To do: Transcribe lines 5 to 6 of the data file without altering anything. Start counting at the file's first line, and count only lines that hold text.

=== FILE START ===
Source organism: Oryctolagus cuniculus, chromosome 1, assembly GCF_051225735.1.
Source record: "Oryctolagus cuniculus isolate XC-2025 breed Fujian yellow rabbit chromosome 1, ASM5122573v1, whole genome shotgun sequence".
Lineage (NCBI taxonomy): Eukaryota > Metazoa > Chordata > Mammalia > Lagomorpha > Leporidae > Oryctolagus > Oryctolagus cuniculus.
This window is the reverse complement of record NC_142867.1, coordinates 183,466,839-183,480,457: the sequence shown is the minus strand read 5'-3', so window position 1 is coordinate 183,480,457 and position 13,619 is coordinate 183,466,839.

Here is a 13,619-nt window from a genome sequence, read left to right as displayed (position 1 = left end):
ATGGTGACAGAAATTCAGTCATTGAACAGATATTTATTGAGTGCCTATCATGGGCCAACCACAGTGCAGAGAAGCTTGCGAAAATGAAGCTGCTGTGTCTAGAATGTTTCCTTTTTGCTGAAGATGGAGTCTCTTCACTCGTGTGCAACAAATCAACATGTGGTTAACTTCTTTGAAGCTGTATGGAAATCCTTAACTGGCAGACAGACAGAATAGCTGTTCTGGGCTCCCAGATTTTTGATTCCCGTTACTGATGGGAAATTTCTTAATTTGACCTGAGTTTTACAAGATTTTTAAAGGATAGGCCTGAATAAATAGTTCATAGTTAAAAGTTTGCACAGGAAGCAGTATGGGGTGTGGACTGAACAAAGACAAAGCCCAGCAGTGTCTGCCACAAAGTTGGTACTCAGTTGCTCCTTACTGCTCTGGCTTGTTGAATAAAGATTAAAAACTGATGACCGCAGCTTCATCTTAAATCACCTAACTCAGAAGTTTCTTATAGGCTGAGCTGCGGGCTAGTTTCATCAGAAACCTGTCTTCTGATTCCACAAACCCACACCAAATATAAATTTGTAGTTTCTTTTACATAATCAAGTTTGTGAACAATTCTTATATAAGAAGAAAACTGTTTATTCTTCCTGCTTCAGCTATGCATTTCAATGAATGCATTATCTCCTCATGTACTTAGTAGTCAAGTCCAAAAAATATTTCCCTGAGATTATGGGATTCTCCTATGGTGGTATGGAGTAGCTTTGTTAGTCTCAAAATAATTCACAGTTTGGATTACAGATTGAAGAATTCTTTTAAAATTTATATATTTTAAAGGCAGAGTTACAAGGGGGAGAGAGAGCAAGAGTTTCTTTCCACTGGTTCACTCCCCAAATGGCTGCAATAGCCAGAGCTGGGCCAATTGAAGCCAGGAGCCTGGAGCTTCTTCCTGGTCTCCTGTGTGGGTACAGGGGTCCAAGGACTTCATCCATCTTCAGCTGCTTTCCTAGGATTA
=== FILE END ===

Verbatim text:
Here is a 13,619-nt window from a genome sequence, read left to right as displayed (position 1 = left end):
ATGGTGACAGAAATTCAGTCATTGAACAGATATTTATTGAGTGCCTATCATGGGCCAACCACAGTGCAGAGAAGCTTGCGAAAATGAAGCTGCTGTGTCTAGAATGTTTCCTTTTTGCTGAAGATGGAGTCTCTTCACTCGTGTGCAACAAATCAACATGTGGTTAACTTCTTTGAAGCTGTATGGAAATCCTTAACTGGCAGACAGACAGAATAGCTGTTCTGGGCTCCCAGATTTTTGATTCCCGTTACTGATGGGAAATTTCTTAATTTGACCTGAGTTTTACAAGATTTTTAAAGGATAGGCCTGAATAAATAGTTCATAGTTAAAAGTTTGCACAGGAAGCAGTATGGGGTGTGGACTGAACAAAGACAAAGCCCAGCAGTGTCTGCCACAAAGTTGGTACTCAGTTGCTCCTTACTGCTCTGGCTTGTTGAATAAAGATTAAAAACTGATGACCGCAGCTTCATCTTAAATCACCTAACTCAGAAGTTTCTTATAGGCTGAGCTGCGGGCTAGTTTCATCAGAAACCTGTCTTCTGATTCCACAAACCCACACCAAATATAAATTTGTAGTTTCTTTTACATAATCAAGTTTGTGAACAATTCTTATATAAGAAGAAAACTGTTTATTCTTCCTGCTTCAGCTATGCATTTCAATGAATGCATTATCTCCTCATGTACTTAGTAGTCAAGTCCAAAAAATATTTCCCTGAGATTATGGGATTCTCCTATGGTGGTATGGAGTAGCTTTGTTAGTCTCAAAATAATTCACAGTTTGGATTACAGATTGAAGAATTCTTTTAAAATTTATATATTTTAAAGGCAGAGTTACAAGGGGGAGAGAGAGCAAGAGTTTCTTTCCACTGGTTCACTCCCCAAATGGCTGCAATAGCCAGAGCTGGGCCAATTGAAGCCAGGAGCCTGGAGCTTCTTCCTGGTCTCCTGTGTGGGTACAGGGGTCCAAGGACTTCATCCATCTTCAGCTGCTTTCCTAGGATTA